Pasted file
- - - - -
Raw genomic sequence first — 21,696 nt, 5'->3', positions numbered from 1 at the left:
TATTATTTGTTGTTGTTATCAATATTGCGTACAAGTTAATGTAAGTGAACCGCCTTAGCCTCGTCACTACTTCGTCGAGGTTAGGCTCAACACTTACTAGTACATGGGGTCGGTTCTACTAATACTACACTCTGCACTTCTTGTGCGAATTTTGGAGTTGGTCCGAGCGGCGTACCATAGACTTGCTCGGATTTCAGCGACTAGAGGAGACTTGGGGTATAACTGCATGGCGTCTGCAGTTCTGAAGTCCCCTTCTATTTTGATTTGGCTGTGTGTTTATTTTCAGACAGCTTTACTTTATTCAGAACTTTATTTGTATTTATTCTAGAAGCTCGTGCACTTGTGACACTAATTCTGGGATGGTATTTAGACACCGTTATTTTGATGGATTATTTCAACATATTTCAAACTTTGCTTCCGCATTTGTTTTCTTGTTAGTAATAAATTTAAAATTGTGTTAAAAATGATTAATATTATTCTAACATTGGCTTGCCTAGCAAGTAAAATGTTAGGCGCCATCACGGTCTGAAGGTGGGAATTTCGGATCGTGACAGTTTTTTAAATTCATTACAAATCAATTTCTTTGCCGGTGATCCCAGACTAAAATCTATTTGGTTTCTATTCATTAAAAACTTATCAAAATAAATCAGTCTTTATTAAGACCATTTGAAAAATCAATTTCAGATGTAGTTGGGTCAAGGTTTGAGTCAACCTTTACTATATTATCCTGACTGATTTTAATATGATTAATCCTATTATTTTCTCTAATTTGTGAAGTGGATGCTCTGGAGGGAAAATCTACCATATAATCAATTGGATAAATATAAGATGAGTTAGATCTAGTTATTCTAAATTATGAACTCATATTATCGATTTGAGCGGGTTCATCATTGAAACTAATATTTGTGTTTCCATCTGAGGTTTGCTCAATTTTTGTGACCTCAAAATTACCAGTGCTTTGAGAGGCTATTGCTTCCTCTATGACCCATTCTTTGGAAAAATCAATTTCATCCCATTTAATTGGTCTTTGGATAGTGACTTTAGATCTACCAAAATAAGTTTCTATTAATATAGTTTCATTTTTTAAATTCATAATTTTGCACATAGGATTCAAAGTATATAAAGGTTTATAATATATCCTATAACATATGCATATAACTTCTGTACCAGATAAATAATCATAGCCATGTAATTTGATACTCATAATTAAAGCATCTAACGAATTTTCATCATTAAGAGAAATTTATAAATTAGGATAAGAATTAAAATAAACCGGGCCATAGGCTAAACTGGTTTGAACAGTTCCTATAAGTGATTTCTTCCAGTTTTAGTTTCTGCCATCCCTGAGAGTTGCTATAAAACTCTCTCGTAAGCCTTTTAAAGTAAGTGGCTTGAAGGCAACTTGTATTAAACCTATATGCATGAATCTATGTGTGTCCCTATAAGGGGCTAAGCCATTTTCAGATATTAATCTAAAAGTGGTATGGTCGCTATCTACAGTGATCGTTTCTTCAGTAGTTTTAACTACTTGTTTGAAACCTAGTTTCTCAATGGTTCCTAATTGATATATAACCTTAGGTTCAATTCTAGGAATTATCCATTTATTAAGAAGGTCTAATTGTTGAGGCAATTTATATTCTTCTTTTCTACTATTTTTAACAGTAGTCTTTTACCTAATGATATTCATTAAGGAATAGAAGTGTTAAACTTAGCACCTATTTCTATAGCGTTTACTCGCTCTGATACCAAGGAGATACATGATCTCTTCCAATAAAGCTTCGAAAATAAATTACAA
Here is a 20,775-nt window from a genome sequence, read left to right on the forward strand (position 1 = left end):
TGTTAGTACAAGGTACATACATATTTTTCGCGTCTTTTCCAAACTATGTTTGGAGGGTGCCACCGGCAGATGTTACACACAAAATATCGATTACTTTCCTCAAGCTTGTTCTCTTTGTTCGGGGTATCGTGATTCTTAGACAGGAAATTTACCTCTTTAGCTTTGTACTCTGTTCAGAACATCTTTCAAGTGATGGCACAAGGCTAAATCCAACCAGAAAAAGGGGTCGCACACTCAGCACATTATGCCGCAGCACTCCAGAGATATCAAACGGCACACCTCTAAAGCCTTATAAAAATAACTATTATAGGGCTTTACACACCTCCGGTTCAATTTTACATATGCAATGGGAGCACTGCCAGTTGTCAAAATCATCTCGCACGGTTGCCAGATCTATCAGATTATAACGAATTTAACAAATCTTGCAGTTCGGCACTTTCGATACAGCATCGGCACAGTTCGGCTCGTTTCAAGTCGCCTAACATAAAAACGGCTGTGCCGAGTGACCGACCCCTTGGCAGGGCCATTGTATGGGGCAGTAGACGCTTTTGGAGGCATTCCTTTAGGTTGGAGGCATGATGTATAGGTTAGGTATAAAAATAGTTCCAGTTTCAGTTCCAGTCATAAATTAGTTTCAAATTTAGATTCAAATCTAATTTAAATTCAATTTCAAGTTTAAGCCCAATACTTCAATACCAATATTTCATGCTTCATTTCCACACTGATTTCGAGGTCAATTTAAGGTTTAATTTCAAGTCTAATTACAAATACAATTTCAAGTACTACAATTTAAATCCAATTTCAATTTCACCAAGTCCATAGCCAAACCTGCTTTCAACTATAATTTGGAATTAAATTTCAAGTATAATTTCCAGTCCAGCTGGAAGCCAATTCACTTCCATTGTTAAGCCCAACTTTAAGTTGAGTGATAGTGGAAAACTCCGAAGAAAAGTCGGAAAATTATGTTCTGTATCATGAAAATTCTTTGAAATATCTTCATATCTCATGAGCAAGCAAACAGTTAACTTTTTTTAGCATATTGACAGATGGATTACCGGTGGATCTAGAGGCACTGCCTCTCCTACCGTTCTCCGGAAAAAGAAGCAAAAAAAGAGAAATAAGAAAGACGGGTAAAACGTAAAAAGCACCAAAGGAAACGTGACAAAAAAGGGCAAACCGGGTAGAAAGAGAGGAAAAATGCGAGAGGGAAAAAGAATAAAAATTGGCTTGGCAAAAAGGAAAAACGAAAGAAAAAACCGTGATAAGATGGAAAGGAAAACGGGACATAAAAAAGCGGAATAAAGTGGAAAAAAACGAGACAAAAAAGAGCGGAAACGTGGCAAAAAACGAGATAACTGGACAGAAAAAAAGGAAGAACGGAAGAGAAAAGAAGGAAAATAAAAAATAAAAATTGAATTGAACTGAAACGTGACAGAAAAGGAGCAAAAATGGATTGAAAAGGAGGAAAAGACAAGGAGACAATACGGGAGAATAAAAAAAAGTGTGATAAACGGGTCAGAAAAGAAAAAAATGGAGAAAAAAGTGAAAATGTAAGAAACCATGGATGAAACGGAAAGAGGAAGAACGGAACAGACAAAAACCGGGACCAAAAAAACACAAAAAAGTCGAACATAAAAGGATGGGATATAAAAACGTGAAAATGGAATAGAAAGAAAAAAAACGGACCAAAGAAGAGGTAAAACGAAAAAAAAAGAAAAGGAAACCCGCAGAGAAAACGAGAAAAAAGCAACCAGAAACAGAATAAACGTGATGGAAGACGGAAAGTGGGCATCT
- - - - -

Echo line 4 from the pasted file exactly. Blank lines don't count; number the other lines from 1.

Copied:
TGTTAGTACAAGGTACATACATATTTTTCGCGTCTTTTCCAAACTATGTTTGGAGGGTGCCACCGGCAGATGTTACACACAAAATATCGATTACTTTCCTCAAGCTTGTTCTCTTTGTTCGGGGTATCGTGATTCTTAGACAGGAAATTTACCTCTTTAGCTTTGTACTCTGTTCAGAACATCTTTCAAGTGATGGCACAAGGCTAAATCCAACCAGAAAAAGGGGTCGCACACTCAGCACATTATGCCGCAGCACTCCAGAGATATCAAACGGCACACCTCTAAAGCCTTATAAAAATAACTATTATAGGGCTTTACACACCTCCGGTTCAATTTTACATATGCAATGGGAGCACTGCCAGTTGTCAAAATCATCTCGCACGGTTGCCAGATCTATCAGATTATAACGAATTTAACAAATCTTGCAGTTCGGCACTTTCGATACAGCATCGGCACAGTTCGGCTCGTTTCAAGTCGCCTAACATAAAAACGGCTGTGCCGAGTGACCGACCCCTTGGCAGGGCCATTGTATGGGGCAGTAGACGCTTTTGGAGGCATTCCTTTAGGTTGGAGGCATGATGTATAGGTTAGGTATAAAAATAGTTCCAGTTTCAGTTCCAGTCATAAATTAGTTTCAAATTTAGATTCAAATCTAATTTAAATTCAATTTCAAGTTTAAGCCCAATACTTCAATACCAATATTTCATGCTTCATTTCCACACTGATTTCGAGGTCAATTTAAGGTTTAATTTCAAGTCTAATTACAAATACAATTTCAAGTACTACAATTTAAATCCAATTTCAATTTCACCAAGTCCATAGCCAAACCTGCTTTCAACTATAATTTGGAATTAAATTTCAAGTATAATTTCCAGTCCAGCTGGAAGCCAATTCACTTCCATTGTTAAGCCCAACTTTAAGTTGAGTGATAGTGGAAAACTCCGAAGAAAAGTCGGAAAATTATGTTCTGTATCATGAAAATTCTTTGAAATATCTTCATATCTCATGAGCAAGCAAACAGTTAACTTTTTTTAGCATATTGACAGATGGATTACCGGTGGATCTAGAGGCACTGCCTCTCCTACCGTTCTCCGGAAAAAGAAGCAAAAAAAGAGAAATAAGAAAGACGGGTAAAACGTAAAAAGCACCAAAGGAAACGTGACAAAAAAGGGCAAACCGGGTAGAAAGAGAGGAAAAATGCGAGAGGGAAAAAGAATAAAAATTGGCTTGGCAAAAAGGAAAAACGAAAGAAAAAACCGTGATAAGATGGAAAGGAAAACGGGACATAAAAAAGCGGAATAAAGTGGAAAAAAACGAGACAAAAAAGAGCGGAAACGTGGCAAAAAACGAGATAACTGGACAGAAAAAAAGGAAGAACGGAAGAGAAAAGAAGGAAAATAAAAAATAAAAATTGAATTGAACTGAAACGTGACAGAAAAGGAGCAAAAATGGATTGAAAAGGAGGAAAAGACAAGGAGACAATACGGGAGAATAAAAAAAAGTGTGATAAACGGGTCAGAAAAGAAAAAAATGGAGAAAAAAGTGAAAATGTAAGAAACCATGGATGAAACGGAAAGAGGAAGAACGGAACAGACAAAAACCGGGACCAAAAAAACACAAAAAAGTCGAACATAAAAGGATGGGATATAAAAACGTGAAAATGGAATAGAAAGAAAAAAAACGGACCAAAGAAGAGGTAAAACGAAAAAAAAAGAAAAGGAAACCCGCAGAGAAAACGAGAAAAAAGCAACCAGAAACAGAATAAACGTGATGGAAGACGGAAAGTGGGCATCT